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Pilot’s View: Tight Fit

Pilot’s View: Tight Fit

During WWII 168 female pilots fought against all the odds for the right to aid the war effort. They were expected to fly wherever the need was greatest , in whatever aircraft was required - one in 10 women pilots died flying for the ATA.  Their story is one of courage, sexism, patriotism but above all, a story about women who wanted to break the confines of the world they lived in - and reach for the skies ~

During WWII 168 female pilots fought against all the odds for the right to aid the war effort. They were expected to fly wherever the need was greatest , in whatever aircraft was required - one in 10 women pilots died flying for the ATA. Their story is one of courage, sexism, patriotism but above all, a story about women who wanted to break the confines of the world they lived in - and reach for the skies ~

The Hughes H-4 Hercules (also known as the "Spruce Goose"; registration NX37602) is a prototype heavy transport aircraft designed and built by the Hughes Aircraft company. The aircraft made its only flight on November 2, 1947, and the project never advanced beyond the single example produced.

The Hughes H-4 Hercules (also known as the "Spruce Goose"; registration NX37602) is a prototype heavy transport aircraft designed and built by the Hughes Aircraft company. The aircraft made its only flight on November 2, 1947, and the project never advanced beyond the single example produced.

Pilot Lettice Curtis with a Spitfire

Air Transport Auxiliary women to be honoured

The TX-225 GAVw "Occupier" combat assault tank, also known as the TX-225A Occupier tank, or simply the Imperial combat assault tank, was a track-propelled ground assault vehicle used by the Galactic Empire, and operated by a commander and two pilots. The tank had great maneuverability in tight quarters, such as the streets of occupied cities. Its laser cannons could devastate enemy troops, and the powerful engines could transport heavy payloads. In 0 BBY, Imperial combat assault tan...

TX-225 GAVw "Occupier" combat assault tank

The TX-225 GAVw "Occupier" combat assault tank, also known as the TX-225A Occupier tank, or simply the Imperial combat assault tank, was a track-propelled ground assault vehicle used by the Galactic Empire, and operated by a commander and two pilots. The tank had great maneuverability in tight quarters, such as the streets of occupied cities. Its laser cannons could devastate enemy troops, and the powerful engines could transport heavy payloads. In 0 BBY, Imperial combat assault tan...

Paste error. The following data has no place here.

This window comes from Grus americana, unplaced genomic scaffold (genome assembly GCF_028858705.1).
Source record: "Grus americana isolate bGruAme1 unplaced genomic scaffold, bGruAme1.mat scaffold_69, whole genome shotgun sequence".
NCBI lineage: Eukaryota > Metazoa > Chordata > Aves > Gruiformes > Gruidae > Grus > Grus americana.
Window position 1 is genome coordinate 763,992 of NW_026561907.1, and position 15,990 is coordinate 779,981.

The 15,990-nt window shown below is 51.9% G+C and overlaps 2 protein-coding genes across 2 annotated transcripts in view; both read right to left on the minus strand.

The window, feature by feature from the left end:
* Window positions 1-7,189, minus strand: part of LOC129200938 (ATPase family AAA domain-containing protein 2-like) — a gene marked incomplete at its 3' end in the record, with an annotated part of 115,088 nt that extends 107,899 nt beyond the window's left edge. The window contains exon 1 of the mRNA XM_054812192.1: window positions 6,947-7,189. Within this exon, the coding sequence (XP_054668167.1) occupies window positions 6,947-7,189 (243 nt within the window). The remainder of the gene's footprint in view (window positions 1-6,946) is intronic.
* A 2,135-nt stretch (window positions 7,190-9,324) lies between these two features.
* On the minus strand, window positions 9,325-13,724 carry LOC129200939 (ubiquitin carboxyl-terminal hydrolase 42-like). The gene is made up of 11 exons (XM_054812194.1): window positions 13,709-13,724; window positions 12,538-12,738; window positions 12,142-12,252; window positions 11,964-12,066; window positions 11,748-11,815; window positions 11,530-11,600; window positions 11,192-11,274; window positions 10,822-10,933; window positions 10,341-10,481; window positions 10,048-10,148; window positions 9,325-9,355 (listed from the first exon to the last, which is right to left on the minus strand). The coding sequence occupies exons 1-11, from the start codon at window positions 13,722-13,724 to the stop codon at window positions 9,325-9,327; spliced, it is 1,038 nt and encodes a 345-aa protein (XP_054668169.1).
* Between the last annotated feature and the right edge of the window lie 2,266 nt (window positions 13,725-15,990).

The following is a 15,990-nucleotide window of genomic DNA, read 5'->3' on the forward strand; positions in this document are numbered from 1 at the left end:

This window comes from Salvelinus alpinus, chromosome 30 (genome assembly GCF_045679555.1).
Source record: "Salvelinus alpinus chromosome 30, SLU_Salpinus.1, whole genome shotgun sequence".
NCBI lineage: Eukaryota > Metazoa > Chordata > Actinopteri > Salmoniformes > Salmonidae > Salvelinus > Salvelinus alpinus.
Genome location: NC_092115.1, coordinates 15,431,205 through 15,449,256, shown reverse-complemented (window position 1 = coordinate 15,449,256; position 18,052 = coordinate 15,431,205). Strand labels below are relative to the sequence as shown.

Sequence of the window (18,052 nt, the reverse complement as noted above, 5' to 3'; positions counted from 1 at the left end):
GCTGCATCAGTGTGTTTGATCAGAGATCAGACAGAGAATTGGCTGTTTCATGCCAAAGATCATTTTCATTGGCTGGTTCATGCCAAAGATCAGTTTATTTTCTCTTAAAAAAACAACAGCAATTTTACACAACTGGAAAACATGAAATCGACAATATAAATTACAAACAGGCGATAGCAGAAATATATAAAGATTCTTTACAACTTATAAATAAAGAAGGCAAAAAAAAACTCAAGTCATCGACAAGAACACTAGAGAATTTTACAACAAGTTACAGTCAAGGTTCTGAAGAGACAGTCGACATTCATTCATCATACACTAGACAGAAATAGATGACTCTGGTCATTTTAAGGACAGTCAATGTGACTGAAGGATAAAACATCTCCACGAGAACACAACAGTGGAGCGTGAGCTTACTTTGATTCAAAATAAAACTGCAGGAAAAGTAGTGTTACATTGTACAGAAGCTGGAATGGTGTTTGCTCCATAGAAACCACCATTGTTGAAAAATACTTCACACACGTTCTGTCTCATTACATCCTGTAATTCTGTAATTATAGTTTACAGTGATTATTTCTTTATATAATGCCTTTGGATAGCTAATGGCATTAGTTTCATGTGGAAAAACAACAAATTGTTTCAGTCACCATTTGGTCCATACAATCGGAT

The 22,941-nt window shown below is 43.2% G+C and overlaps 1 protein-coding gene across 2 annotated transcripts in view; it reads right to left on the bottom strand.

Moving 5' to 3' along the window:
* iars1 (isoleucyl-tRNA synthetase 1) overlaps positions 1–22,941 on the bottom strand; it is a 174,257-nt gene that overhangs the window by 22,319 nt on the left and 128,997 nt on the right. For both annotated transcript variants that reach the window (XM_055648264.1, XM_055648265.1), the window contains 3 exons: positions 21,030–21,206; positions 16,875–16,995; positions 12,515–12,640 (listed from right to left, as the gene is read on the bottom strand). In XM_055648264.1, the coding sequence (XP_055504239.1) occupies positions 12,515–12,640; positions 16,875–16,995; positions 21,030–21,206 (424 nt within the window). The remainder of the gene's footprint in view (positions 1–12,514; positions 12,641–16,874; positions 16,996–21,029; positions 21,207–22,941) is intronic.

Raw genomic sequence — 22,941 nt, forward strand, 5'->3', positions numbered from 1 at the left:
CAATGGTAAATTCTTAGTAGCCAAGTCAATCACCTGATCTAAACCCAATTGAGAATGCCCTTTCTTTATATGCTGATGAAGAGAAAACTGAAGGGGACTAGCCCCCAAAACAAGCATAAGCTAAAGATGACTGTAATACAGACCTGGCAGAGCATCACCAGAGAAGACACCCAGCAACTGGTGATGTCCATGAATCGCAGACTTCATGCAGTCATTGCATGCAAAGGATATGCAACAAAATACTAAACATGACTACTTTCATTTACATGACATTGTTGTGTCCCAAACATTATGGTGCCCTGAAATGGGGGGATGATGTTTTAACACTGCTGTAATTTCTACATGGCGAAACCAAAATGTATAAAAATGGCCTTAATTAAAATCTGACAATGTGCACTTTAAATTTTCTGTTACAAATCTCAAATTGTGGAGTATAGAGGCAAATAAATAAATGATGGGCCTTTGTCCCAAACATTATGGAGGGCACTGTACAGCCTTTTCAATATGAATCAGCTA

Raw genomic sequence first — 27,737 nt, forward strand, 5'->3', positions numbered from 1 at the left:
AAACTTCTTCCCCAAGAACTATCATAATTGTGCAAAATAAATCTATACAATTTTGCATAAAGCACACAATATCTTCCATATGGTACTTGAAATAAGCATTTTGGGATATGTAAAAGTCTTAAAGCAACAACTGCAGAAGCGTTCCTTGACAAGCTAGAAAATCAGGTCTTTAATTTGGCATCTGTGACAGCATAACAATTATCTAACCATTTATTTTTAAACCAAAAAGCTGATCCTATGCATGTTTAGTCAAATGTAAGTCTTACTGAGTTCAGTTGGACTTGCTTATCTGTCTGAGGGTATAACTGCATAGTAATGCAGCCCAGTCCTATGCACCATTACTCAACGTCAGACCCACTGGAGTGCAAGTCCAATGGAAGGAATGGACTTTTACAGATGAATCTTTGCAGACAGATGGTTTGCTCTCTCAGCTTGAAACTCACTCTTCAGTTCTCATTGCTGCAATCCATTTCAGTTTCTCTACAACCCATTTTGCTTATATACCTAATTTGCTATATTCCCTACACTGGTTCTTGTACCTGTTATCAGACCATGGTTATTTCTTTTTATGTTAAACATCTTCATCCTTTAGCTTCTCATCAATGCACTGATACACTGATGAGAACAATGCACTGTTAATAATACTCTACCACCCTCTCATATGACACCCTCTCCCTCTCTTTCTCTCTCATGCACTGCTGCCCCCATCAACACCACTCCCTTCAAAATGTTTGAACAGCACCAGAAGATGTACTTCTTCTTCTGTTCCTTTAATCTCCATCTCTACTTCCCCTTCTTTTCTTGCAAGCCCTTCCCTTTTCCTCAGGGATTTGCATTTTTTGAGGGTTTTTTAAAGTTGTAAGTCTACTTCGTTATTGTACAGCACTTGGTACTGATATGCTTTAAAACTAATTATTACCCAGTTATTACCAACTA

Persian Gulf, February, 2003: Marine Lance Cpl. Andrew Stoker stretches to provide a clean windshield for pilots of a heavy-lift transport helicopter aboard the USS Tarawa as the the 15th Marine Expeditionary Unit prepares to land ashore in Kuwait after a month at sea. (Mark Oliva ©Stars and Stripes)

Persian Gulf, February, 2003: Marine Lance Cpl. Andrew Stoker stretches to provide a clean windshield for pilots of a heavy-lift transport helicopter aboard the USS Tarawa as the the 15th Marine Expeditionary Unit prepares to land ashore in Kuwait after a month at sea. (Mark Oliva ©Stars and Stripes)

Russian Mil Mi-26 helicopter transporting a Tupolev Tu-134A-3 airliner.

Russian Mil Mi-26 helicopter transporting a Tupolev Tu-134A-3 airliner.

The wartime mail from Canada was taking too long, so in late 1943, the government created the 168 Squadron RCAF, known as the “Mailcan Squadron." During its thirty months in existence, pilots made 636 transatlantic flights in Liberators and B-17 Fortresses loaded with mail. This photo shows airmen loading mailbags into the fuselage of a 168 Heavy Transport Squadron “Fort.” (Photo Credit: Department of National Defence). For more: www.elinorflorence.com/blog/ww2-mail.

The wartime mail from Canada was taking too long, so in late 1943, the government created the 168 Squadron RCAF, known as the “Mailcan Squadron." During its thirty months in existence, pilots made 636 transatlantic flights in Liberators and B-17 Fortresses loaded with mail. This photo shows airmen loading mailbags into the fuselage of a 168 Heavy Transport Squadron “Fort.” (Photo Credit: Department of National Defence). For more: www.elinorflorence.com/blog/ww2-mail.

Captain Ed "Too Tall" Freeman. On November 14, 1965, Freeman and his unit transported a battalion of American soldiers to the Ia Drang Valley. Later, after arriving back at base, they learned that the soldiers had come under intense fire and had taken heavy casualties. Enemy fire around the landing zones was so heavy that the landing zone was closed to medical evacuation helicopters.

Captain Ed "Too Tall" Freeman. On November 14, 1965, Freeman and his unit transported a battalion of American soldiers to the Ia Drang Valley. Later, after arriving back at base, they learned that the soldiers had come under intense fire and had taken heavy casualties. Enemy fire around the landing zones was so heavy that the landing zone was closed to medical evacuation helicopters.

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